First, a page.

Some evidence points to mTOR's role in reduced Aβ clearance as well. mTOR is a negative regulator of autophagy; therefore, hyperactivity in mTOR signaling should reduce Aβ clearance in the AD brain. Disruptions in autophagy may be a potential source of pathogenesis in protein misfolding diseases, including AD. Studies using mouse models of Huntington's disease demonstrate that treatment with rapamycin facilitates the clearance of huntingtin aggregates. Perhaps the same treatment may be useful in clearing Aβ deposits as well.
Hyperactive mTOR pathways have been identified in certain lymphoproliferative diseases such as autoimmune lymphoproliferative syndrome (ALPS), multicentric Castleman disease, and post-transplant lymphoproliferative disorder (PTLD).
mTORC1 activation is required for myofibrillar muscle protein synthesis and skeletal muscle hypertrophy in humans in response to both physical exercise and ingestion of certain amino acids or amino acid derivatives. Persistent inactivation of mTORC1 signaling in skeletal muscle facilitates the loss of muscle mass and strength during muscle wasting in old age, cancer cachexia, and muscle atrophy from physical inactivity. mTORC2 activation appears to mediate neurite outgrowth in differentiated mouse neuro2a cells. Intermittent mTOR activation in prefrontal neurons by β-hydroxy β-methylbutyrate inhibits age-related cognitive decline associated with dendritic pruning in animals, which is a phenomenon also observed in humans.
Active mTORC1 is positioned on lysosomes. mTOR is inhibited when lysosomal membrane is damaged by various exogenous or endogenous agents, such as invading bacteria, membrane-permeant chemicals yielding osmotically active products (this type of injury can be modeled using membrane-permeant dipeptide precursors that polymerize in lysosomes), amyloid protein aggregates (see above section on Alzheimer's disease) and cytoplasmic organic or inorganic inclusions including urate crystals and crystalline silica. The process of mTOR inactivation following lysosomal/endomembrane is mediated by the protein complex termed GALTOR. At the heart of GALTOR is galectin-8, a member of β-galactoside binding superfamily of cytosolic lectins termed galectins, which recognizes lysosomal membrane damage by binding to the exposed glycans on the lumenal side of the delimiting endomembrane. Following membrane damage, galectin-8, which normally associates with mTOR under homeostatic conditions, no longer interacts with mTOR but now instead binds to SLC38A9, RRAGA/RRAGB, and LAMTOR1, inhibiting Ragulator's (LAMTOR1-5 complex) guanine nucleotide exchange function-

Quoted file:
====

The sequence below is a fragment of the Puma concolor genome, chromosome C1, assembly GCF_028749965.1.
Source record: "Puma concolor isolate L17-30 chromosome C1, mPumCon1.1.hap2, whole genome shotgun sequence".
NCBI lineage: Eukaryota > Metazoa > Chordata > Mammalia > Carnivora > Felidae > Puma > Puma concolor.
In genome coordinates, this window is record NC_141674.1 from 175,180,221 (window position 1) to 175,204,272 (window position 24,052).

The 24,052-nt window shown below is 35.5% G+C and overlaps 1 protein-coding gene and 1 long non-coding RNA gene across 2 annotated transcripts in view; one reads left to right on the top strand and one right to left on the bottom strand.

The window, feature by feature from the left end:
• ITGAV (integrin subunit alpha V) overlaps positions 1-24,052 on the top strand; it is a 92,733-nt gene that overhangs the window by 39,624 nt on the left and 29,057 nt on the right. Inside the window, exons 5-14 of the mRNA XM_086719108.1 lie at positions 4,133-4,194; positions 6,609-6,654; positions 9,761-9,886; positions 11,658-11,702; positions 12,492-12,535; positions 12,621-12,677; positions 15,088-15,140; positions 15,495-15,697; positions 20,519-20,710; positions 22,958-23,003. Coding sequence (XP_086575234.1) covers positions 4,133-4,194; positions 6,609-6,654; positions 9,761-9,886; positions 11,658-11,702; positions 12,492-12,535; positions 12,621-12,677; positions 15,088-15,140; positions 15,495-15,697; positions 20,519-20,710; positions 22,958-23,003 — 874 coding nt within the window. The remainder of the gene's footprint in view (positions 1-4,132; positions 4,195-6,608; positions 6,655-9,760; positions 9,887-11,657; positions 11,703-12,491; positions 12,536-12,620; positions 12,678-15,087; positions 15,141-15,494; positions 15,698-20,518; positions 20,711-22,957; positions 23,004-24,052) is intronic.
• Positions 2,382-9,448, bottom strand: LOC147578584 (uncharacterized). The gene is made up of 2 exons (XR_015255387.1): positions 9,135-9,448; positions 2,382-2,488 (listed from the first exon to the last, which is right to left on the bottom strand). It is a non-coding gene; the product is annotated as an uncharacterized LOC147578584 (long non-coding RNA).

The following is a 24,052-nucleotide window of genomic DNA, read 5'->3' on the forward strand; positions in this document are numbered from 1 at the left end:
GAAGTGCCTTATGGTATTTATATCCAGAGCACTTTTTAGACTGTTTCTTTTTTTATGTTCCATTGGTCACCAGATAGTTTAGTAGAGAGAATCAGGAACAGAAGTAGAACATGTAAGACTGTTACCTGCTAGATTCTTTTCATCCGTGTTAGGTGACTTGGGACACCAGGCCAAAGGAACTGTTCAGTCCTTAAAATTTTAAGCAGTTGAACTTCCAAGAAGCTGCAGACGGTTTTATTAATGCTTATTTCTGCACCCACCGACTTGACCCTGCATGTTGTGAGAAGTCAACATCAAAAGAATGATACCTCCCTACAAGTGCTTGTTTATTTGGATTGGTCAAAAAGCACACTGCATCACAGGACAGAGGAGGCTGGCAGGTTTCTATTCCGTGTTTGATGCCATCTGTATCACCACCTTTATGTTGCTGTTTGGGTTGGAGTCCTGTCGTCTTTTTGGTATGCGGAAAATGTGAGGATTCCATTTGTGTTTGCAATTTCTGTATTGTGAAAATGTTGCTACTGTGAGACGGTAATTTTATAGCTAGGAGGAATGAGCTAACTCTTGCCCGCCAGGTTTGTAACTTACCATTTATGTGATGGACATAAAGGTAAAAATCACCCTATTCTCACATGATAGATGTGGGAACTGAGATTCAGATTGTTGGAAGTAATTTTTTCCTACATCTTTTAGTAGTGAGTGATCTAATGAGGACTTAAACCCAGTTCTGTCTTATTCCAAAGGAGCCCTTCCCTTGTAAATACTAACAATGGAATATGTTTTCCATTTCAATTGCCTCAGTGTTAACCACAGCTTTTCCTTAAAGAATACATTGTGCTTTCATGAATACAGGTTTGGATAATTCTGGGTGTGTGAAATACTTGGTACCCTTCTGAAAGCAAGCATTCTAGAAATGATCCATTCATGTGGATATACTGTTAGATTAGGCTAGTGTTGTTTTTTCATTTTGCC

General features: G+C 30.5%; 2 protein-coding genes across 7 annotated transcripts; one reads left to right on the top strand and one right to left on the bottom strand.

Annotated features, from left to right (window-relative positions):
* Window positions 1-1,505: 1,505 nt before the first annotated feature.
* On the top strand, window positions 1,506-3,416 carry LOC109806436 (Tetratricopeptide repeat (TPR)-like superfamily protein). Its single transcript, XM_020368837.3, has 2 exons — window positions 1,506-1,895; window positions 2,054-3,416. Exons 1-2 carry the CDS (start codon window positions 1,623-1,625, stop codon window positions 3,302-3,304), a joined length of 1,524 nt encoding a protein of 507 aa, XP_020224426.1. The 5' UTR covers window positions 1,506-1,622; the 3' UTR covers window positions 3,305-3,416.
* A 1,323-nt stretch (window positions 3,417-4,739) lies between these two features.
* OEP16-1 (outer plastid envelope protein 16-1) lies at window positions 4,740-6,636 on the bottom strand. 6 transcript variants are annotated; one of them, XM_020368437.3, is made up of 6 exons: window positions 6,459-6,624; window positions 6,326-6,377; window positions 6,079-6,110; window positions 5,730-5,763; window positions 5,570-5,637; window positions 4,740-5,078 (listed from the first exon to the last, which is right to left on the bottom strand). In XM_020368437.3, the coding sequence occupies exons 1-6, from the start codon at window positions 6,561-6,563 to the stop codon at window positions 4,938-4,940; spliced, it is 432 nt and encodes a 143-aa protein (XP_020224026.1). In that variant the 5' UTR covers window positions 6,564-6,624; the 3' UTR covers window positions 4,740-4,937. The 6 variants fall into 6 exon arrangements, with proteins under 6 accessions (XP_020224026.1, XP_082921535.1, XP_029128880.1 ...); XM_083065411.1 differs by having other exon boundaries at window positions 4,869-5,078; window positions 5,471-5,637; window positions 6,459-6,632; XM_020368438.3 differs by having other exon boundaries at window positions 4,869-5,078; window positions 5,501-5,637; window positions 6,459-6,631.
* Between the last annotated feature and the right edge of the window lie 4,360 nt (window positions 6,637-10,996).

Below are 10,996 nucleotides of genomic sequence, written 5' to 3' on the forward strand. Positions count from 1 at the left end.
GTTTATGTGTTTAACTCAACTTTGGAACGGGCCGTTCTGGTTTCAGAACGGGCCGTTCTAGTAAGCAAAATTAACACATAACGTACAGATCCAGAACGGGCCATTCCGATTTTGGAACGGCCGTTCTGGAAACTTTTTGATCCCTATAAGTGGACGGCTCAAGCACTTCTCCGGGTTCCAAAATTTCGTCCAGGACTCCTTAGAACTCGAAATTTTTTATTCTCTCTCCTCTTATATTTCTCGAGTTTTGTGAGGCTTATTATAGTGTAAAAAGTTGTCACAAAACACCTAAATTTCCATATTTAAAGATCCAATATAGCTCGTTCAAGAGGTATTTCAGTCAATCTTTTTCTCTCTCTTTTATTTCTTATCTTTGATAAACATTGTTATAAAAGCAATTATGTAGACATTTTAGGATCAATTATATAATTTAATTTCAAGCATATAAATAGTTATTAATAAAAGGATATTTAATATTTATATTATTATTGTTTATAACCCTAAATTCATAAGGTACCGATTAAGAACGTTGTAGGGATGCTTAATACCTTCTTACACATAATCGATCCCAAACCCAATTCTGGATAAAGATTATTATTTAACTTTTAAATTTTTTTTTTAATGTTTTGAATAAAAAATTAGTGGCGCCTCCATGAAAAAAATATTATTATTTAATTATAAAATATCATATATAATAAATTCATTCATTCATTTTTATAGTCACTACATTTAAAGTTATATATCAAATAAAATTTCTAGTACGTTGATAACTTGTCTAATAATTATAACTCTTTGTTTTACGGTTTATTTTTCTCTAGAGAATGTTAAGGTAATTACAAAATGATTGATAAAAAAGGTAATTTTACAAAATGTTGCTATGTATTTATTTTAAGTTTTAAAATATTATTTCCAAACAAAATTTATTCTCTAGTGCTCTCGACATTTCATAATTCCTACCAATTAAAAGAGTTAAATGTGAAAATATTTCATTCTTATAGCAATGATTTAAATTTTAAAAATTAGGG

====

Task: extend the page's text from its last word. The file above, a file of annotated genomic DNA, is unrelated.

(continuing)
TOR is a negative regulator of autophagy in general, best studied during response to starvation, which is a metabolic response. During lysosomal damage however, mTOR inhibition activates autophagy response in its quality control function, leading to the process termed lysophagy that removes damaged lysosomes. At this stage another galectin, galectin-3, interacts with TRIM16 to guide selective autophagy of damaged lysosomes. TRIM16 gathers ULK1 and principal components (Beclin 1 and ATG16L1) of other complexes (Beclin 1-VPS34-ATG14 and ATG16L1-ATG5-ATG12) initiating autophagy, many of them being under negative control of mTOR directly such as the ULK1-ATG13 complex, or indirectly, such as components of the class III PI3K (Beclin 1, ATG14 and VPS34) since they depend on activating phosphorylations by ULK1 when it is not inhibited by mTOR. These autophagy-driving components physically and functionally link up with each other integrating all processes necessary for autophagosomal formation: (i) the ULK1-ATG13-FIP200/RB1CC1 complex associates with the LC3B/GABARAP conjugation machinery through direct interactions between FIP200/RB1CC1 and ATG16L1, (ii) ULK1-ATG13-FIP200/RB1CC1 complex associates with the Beclin 1-VPS34-ATG14 via direct interactions between ATG13's HORMA domain and ATG14, (iii) ATG16L1 interacts with WIPI2, which binds to PI3P, the enzymatic product of the class III PI3K Beclin 1-VPS34-ATG14. Thus, mTOR inactivation, initiated through GALTOR upon lysosomal damage, plus a simultaneous activation via galectin-9 (which also recognizes lysosomal membrane breach) of AMPK that directly phosphorylates and activates key components (ULK1, Beclin 1) of the autophagy systems listed above and further inactivates mTORC1, allows for strong autophagy induction and autophagic removal of damaged lysosomes.